The Precinct Project aims to create a space that caters for a diverse student and staff population. The Precinct will be engaging with students and staff through the design process to ensure equity, inclusivity and access to indoor and outdoor spaces are integrated into the Precinct design.

Lowering the Ground Plane

During the co-creation process, DDA (Disability Discrimination Act) accessibility was identified as a major barrier to making the new Precinct welcoming for all students. In response, the need to lower the ground plane across the site was identified, including the elimination of existing terraces and stairs for greater accessibility. Many existing spaces at the University are not DDA compliant, making it difficult for students with accessibility needs to utilise retail, classrooms and arts and cultural facilities. By lowering the ground plane the Precinct site will return to it's natural level, becoming accessible to all students, staff and visitors.

Promoting Safe Spaces

Through co-creation research, students have reported feeling unsafe on campus due to a lack of activity in the evenings. The Precinct aims to provide 24-hour campus activation to ensure that students can feel comfortable on campus, regardless of the time of day. This will involve increased opening hours to study spaces and food, as well as additional security measures and improved lighting.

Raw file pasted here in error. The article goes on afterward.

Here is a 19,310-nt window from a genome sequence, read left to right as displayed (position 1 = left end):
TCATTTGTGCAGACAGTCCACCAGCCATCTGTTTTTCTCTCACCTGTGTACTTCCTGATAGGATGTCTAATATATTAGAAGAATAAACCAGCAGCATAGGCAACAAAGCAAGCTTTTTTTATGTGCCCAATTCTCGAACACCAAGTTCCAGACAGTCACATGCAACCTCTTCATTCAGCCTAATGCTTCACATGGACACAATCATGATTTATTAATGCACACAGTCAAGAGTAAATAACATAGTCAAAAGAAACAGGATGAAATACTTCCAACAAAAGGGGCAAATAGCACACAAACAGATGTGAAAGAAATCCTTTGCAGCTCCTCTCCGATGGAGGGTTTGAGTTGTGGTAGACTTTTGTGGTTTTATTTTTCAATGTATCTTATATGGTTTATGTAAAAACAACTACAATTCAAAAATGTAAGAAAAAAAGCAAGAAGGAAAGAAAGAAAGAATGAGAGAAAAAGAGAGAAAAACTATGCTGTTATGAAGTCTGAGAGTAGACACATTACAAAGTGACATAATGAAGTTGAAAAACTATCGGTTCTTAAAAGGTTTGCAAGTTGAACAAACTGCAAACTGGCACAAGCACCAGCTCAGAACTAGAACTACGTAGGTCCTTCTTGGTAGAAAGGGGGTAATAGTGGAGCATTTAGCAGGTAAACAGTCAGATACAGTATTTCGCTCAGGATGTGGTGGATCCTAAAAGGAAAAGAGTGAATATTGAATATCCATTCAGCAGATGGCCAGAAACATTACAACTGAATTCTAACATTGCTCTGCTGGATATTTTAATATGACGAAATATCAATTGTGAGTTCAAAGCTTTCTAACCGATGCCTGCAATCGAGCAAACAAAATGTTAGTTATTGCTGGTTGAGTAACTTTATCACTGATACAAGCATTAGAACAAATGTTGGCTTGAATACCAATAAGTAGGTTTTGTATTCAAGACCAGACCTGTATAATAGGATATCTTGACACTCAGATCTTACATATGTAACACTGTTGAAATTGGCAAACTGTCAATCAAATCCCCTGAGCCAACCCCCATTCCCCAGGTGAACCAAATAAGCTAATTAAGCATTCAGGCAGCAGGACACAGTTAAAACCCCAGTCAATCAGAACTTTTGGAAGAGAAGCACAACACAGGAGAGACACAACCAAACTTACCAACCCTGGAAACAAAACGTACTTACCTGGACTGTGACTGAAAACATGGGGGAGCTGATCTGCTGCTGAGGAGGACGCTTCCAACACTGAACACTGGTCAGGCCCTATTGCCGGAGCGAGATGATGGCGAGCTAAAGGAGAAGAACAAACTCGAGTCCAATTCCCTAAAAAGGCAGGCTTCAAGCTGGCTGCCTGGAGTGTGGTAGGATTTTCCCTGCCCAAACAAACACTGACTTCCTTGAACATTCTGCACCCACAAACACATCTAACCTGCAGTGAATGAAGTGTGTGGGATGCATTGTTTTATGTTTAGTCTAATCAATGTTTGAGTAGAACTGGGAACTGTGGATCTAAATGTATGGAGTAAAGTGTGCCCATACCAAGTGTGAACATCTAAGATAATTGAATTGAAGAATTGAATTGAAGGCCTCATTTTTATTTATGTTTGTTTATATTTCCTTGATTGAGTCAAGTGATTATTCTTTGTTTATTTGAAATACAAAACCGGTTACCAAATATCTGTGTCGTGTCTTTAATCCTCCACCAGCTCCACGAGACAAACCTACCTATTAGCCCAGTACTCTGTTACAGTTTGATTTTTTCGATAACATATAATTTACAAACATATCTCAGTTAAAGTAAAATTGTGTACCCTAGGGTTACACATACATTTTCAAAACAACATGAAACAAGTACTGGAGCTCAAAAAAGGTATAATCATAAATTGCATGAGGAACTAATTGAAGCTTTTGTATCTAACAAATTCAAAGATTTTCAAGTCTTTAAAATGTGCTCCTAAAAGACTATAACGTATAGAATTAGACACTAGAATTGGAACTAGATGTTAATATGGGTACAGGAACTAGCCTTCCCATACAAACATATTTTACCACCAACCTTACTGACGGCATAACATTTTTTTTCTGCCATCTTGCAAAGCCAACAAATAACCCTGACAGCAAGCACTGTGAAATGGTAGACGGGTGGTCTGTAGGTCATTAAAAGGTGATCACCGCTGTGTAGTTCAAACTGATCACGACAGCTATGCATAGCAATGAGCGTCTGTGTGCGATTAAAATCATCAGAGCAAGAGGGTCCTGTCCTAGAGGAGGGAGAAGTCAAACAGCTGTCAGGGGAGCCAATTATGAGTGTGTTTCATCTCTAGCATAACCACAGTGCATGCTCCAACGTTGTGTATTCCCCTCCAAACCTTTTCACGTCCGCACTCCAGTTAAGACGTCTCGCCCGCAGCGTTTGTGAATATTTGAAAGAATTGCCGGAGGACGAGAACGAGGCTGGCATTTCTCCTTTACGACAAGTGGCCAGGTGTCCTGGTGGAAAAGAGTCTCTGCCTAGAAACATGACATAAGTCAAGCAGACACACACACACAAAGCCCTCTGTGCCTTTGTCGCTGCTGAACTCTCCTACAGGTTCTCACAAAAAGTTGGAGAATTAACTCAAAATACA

What Students Have Told Us

Initial co-creation initiatives revealed the ways students would like to see inclusivity incorporated into the Precinct design:

  • Remove Points of Friction
    Quick fixes to enhance the student experience. Things that make everyday life a little bit easier and more pleasurable.
  • Fair Access
    Spaces that can be accessed by all students. They’re not monopolised by a particular group, or for a particular purpose.
  • Clear Social Conventions
    Spaces that can be preserved to meet specific needs. Their use isn’t dictated, but social convention is clear to guide students’ behaviour.
  • Student Hours
    Spaces that provide extended access and support a range of academic and social activities. Certain spaces are available ‘out of hours’.

People Strategy 2015 - 2020

The University's People Strategy 2015 – 2020 outlines aspirations to support its people to thrive, manage and lead in a new political and social climate. It acknowledges that we live in an ever-changing landscape and that in order to compete as a global institution, we need to put our greatest asset, our people, at the forefront of our thinking. The strategy states that we will celebrate what is good about the University, and will stop doing some of the things we have done in the past that are no longer working. The Strategy focuses on four key areas: leadership performance, personal growth, our ‘offer’ as an employer, and diversity.

The following actions are outlined in the strategy:

  1. Embed diversity in all that we do
  2. Develop a University wide diversity policy
  3. Enhance governance
  4. Target high priority groups including:
    • Indigenous staff
    • People with a disability
    • LGBTQI people
    • Female representation in academic and leadership roles within the Professoriate, Leadership, University Council and STEM faculties
  5. Create a governance framework
  6. Monitor and measure diversity goals and targets.
At an emotional level, the role of the student precinct is seen as helping people feel comfortable in being themselves and helping them be confident to explore new things and meet new people. Student response to the co-creation process